February 12, 2010
Star Entertainment



Deejay Flourgon

Roxroy McLean, Star Intern

Deejay Flourgon - Contributed Photo

In this week's instalment, veteran act Deejay Flourgon said he's making yet another comeback in the business, after being relatively quiet on local soil while maintaining a steady presence on the international market.

Old-school deejay Flourgon, was one of the first toasters of dancehall music and to make an impact on the international market. The deejay, born Michael May, exploded on to the music scene with We Run Things, which he recorded for veteran producer Redman in 1987.

Since then, the deejay released a succession of combination hits, including How You So Hot with Brian and Tony Gold, Girls Just Wanna Have Fun with Thriller U and Madly In Love with reggae great Sanchez.

But it was his chart-topping Zip It Up, which featured legendary dancehall artiste Ninja Man, which had propelled the One Foot Skank lyricist to higher heights, during a period clouded with multitalented musicians.

Flourgon is regarded as an influential deejay who inspired a wave of acts. But, by the late 1990s his output was lost in the flood of dancehall releases, although his combination Bless My Soul, with Freddie McGregor enjoyed some success.

The deejay, known for his stuttering and melodramatic style, told THE WEEKEND STAR that he plans to revive his career with an upcoming 16-track album titled Can't Live Without You.

"I'll be visual again to the public because the single, Can't Live Without You, (which is the album's title track) is getting good vibes already," said the deejay. This will be Flourgon's second album since he released Count Out, in 1989.

He said the album was produced on his Sweet Love label and "It's a social commentary about love. It will be completed very soon and it shows a different side of Flourgon. My music is more put together than first time and it comes with better lyrics and quality."

Flourgon said he has been touring major cities in North America and Europe, and was very reluctant to admit that his glory days are gone beyond him.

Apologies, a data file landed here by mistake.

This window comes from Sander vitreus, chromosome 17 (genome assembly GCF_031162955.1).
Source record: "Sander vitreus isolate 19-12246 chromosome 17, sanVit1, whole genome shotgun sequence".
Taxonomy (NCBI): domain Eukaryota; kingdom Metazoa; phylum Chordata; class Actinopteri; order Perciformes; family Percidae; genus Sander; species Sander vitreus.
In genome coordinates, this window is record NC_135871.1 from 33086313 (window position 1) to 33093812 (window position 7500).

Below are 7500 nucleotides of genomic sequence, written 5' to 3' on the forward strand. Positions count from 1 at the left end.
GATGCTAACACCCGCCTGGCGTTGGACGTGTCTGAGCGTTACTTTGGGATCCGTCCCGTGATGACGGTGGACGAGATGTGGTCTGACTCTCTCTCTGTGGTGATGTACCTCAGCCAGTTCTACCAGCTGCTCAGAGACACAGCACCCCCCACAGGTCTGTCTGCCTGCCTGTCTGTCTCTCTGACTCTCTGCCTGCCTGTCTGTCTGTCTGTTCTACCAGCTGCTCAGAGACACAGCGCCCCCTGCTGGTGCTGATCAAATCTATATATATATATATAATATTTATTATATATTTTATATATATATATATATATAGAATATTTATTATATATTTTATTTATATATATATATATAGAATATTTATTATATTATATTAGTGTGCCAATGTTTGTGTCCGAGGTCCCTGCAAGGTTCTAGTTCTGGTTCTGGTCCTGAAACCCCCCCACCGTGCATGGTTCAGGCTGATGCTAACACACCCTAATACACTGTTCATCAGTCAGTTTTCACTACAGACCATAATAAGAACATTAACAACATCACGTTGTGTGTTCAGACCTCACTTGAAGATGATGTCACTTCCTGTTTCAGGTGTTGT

"I've always been around. But I was in New York for a little while doing promotions, and then I went to Japan, Germany and couple Caribbean islands last year," he said.

During his travels, Flourgon said he has always kept a keen eye on the music industry, and is equipped with enough information to know that the current state of the business isn't exactly what one would have wished for.

"The difference? The beats are definitely faster, but I have no problem with dancehall music. It's just that sometimes the lyrics are too lewd, but as generations pass you'll have a different style," he said.

Flourgon claimed that before him, the likes of Josey Wales and Yellow Man were the ones carrying the mantle which was later handed down to himself, Ninja Man and Shabba Ranks.

After that dancehall music went to higher heights when the trio Beenie Man, Bounty Killer and Buju Banton were introduced, during the late 1980s and early 1990s.

In closing, he used the opportunity to shed some words of encouragement to the current trendsetters of dancehall music.

"It's called recording, so once you step into that studio everything you do will last. People will always look at your earlier works, so as young artistes make sure whatever you do is at your best ability," he said.

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